As I write this, you’ve just fallen asleep in your room next door, Mommy is buying groceries at Whole Foods, and I am letting John Mayer’s new album, Paradise Valley, serve as my background for this quiet (for now) Saturday afternoon.
I didn’t want to feel sad right now, but I kind of do.
Just like I don’t think John Mayer intended to make a sad-feeling album, but somehow in all of its mid-tempo mellowness and subtleties, it makes me feel… almost… alone.
And that’s crazy!
The last thing I ever have time to think these days is that I feel lonely.
By default, it seems nearly impossible for me to feel that way. How could I?
We don’t have a large family. It’s just the three of us.
But having you and Mommy to need me to make your lives function right, it keeps me feeling like part of a whole that would otherwise be incomplete.
Even if we never add a fourth member to our family, we’ll still always be family. It’s us. For life.
It’s just that I am so grateful for our family. I’m so grateful for how far we’ve come and grown together:
I think about how you were brought into this world in a time when Mommy and I had just moved away from our home in Nashville, only to have to move back about 8 months later because we struggled to find jobs the whole time, and lived off our savings until they were all gone.
I think about that financial burden and how deeply that psychologically affected me. To be too honest, I’m just now realizing as I’m writing this that I am actually still finishing up the healing process from that dark time in my life.
I think about how over the past two years we’ve dug ourselves out of $58,000 of debt, becoming debt-free a few months ago, the Dave Ramsey way, not by winning the lottery or even by getting raises, but thanks to living by a merciless budget which has included zero tolerance for eating meals out, cable TV or smart phones.
We’ve paid our dues and still are.
I think about the lyrics of the Steve Miller Band song, “Jet Airliner,” where it says, “You know you got to go through hell before you get to heaven.”
Our family has officially made it through to that crossroads, that ground zero, where we can build our lives together, upwards.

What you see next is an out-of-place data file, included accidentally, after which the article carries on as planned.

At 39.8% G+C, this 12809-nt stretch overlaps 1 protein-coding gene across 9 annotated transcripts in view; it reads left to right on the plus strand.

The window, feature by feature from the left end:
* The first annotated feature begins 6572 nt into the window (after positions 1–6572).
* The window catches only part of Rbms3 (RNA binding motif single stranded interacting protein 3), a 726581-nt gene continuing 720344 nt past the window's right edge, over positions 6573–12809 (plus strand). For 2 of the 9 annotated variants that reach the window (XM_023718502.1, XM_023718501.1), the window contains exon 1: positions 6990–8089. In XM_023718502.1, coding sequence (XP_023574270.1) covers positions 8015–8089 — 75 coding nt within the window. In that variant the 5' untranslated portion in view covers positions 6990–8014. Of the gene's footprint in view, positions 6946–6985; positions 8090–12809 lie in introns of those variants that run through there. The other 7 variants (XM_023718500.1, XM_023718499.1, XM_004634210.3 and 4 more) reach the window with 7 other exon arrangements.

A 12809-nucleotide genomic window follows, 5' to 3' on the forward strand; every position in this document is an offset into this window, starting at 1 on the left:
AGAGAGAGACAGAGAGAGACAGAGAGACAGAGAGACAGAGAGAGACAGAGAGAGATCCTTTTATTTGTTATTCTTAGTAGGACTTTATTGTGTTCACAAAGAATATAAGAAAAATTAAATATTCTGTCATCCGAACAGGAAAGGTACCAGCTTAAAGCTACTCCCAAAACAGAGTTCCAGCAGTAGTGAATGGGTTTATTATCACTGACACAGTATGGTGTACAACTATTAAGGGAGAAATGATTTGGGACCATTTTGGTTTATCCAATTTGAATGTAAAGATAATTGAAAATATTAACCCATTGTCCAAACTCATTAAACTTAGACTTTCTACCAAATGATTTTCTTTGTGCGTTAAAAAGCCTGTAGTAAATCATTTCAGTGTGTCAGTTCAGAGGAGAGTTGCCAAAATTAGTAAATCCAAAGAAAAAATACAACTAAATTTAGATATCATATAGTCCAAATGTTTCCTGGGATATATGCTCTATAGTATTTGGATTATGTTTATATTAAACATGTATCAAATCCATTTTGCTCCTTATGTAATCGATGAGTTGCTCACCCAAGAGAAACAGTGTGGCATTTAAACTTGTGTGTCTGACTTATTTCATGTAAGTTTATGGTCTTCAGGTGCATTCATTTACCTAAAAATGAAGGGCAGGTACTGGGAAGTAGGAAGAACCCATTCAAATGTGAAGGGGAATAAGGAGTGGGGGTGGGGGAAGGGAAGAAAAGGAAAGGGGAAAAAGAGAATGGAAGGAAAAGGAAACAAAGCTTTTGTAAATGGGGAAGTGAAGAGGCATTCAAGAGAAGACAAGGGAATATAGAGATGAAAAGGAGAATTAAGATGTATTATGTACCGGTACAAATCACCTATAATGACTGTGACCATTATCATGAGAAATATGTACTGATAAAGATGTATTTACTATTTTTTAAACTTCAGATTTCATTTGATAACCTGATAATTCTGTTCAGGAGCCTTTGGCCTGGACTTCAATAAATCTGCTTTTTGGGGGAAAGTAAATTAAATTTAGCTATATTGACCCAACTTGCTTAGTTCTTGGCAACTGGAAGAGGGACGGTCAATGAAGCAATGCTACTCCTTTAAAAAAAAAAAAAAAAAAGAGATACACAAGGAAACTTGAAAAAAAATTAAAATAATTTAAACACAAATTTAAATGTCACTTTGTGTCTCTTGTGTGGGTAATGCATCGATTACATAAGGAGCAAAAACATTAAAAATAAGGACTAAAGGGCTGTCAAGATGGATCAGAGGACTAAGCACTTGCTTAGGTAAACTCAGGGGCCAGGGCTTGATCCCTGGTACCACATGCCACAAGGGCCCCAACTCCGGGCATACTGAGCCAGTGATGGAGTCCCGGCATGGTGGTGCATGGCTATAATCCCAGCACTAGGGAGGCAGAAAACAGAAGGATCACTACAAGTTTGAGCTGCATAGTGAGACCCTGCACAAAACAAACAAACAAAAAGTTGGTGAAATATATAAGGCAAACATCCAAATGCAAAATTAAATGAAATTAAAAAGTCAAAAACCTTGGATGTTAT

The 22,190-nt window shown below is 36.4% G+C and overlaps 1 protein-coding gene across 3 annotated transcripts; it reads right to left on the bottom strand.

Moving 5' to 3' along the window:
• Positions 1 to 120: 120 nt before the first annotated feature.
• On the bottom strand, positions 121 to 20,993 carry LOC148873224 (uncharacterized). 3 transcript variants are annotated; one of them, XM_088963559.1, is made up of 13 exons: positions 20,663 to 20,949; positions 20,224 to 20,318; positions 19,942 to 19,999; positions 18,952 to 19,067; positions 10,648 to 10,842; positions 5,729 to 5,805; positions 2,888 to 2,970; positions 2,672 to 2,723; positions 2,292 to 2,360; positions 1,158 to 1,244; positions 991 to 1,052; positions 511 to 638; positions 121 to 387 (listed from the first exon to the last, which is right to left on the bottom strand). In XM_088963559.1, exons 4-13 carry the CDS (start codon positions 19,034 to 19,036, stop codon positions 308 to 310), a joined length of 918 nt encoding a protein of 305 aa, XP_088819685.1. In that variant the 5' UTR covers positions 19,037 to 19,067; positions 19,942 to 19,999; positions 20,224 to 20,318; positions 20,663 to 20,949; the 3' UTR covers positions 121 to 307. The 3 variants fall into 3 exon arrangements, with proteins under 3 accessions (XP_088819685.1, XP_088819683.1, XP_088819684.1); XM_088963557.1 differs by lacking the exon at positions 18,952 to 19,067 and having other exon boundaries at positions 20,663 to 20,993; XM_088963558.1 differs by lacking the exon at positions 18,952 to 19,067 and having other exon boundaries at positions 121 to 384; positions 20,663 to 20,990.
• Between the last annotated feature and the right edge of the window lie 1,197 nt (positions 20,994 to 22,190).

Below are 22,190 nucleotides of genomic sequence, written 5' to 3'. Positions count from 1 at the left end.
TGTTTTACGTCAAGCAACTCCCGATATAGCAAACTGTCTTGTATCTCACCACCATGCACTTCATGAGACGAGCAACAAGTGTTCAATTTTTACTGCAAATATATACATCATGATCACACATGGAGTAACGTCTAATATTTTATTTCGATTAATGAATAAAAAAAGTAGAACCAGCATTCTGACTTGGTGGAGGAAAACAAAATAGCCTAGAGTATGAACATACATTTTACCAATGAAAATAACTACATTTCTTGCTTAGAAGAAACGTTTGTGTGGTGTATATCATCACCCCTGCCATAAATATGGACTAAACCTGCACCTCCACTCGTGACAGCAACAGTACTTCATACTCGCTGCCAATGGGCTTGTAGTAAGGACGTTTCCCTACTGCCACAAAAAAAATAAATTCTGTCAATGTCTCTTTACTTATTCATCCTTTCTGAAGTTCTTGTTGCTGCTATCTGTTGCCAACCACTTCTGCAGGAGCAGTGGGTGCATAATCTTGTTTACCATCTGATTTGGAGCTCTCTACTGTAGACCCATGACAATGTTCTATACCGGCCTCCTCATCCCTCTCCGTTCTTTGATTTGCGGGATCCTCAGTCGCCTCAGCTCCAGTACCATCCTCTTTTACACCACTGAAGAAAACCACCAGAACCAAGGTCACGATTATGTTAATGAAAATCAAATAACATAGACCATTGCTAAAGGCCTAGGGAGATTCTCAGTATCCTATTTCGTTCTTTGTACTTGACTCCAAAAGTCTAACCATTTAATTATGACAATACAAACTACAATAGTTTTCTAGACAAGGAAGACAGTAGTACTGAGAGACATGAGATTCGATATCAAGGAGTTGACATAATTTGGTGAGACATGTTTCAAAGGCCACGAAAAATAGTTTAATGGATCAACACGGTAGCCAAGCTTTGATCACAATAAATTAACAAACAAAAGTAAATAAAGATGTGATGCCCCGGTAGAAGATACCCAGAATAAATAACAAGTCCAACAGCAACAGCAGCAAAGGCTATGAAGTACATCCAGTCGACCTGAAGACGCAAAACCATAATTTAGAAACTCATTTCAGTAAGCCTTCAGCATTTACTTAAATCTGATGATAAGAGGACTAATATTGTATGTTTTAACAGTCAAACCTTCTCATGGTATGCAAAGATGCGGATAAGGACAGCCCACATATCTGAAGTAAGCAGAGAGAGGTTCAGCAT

I feel it. It’s like I’m standing on top of a mountain right now looking down, seeing the difficult way we got here, then turning around to see that paradise valley on the other side. It’s like I’m finally taking some time to take long deep breaths now. (Both figuratively and literally.)
Life is always uncertain, but now, it’s somehow more certain than it’s ever been or felt.
And we have each other for it. We have our family. This is me expressing gratitude. Amen.
From first glance, we look like a pretty normal American family. If people only knew…
As for this time around, I would like to focus on 5 impractical ways that our family saves money…
I’ve heard it said that Generation Y parents are predicted to become much like the penny-pinching generation who was our age during the Great Depression.
Well, I believe it. Here’s the how and the why.
These are 5 impractical ways we as a family save money:
1. We don’t pay for cable or satellite TV. Instead, we pay $7.99 a month for the Netflix streaming plan. We have unlimited access all the shows you love, like Thomas & Friends and Sesame Street; for Mommy and me, there’s Lost and The Office. That’s not even mentioning all the movies that are available.
2. We don’t pay for Internet on our phones. Since we’re already paying for wireless Internet for our house and because our jobs don’t directly depend on it, it’s difficult for us to justify paying even more for Internet so we can play Angry Birds on our phones while we’re bored. Because honestly, as your parents, we never have time to be bored. I wouldn’t mind that, though.
3. We hardly ever go out to eat. By hardly ever, I mean, on a bad month, about twice. While the documentary Food Inc. conveys a message that a family of 4 can eat for less on McDonald’s Dollar Menu, that’s not accounting for the fact there won’t be leftovers the next day. Shunning restaurants saves money.
4. We don’t update our electronics or possessions that cost over $100. My iPod has a cracked screen and its charge only lasts about 2 days. The screen of our 2006 model TV is only 30 inches wide, yet the length of it is nearly just as long. Oh yeah, and it’s been struck by lightning, so parts of the screen are discolored. Mommy and I have had the same cell phones for well over 2 years, but because Verizon recently started charging an “activation fee” for their “free phones,” we decided to just keep our old ones. In other words, if it ain’t dead, don’t fix it.
5. We live by a strict weekly budget, on an Excel spreadsheet. Like financial guru Dave Ramsey says, “If you don’t tell your money where to go, it will tell you where to go.” It’s impractical to account for every dollar spent, but knowing that we are projected to reach “debt free” status in 2013, I don’t mind living an impractical lifestyle.
So what if we shun credit cards and cable TV like the plague, or perhaps more relevantly, like high-fructose corn syrup? Mommy and I are obsessed with telling our money where to go.
We’ve learned the hard way. Just a couple of years ago, our money was telling us where to go. As for 2013, Lord willing, we will finally be free of debt.
Somehow, becoming debt-free is one of the most practical things I can think of.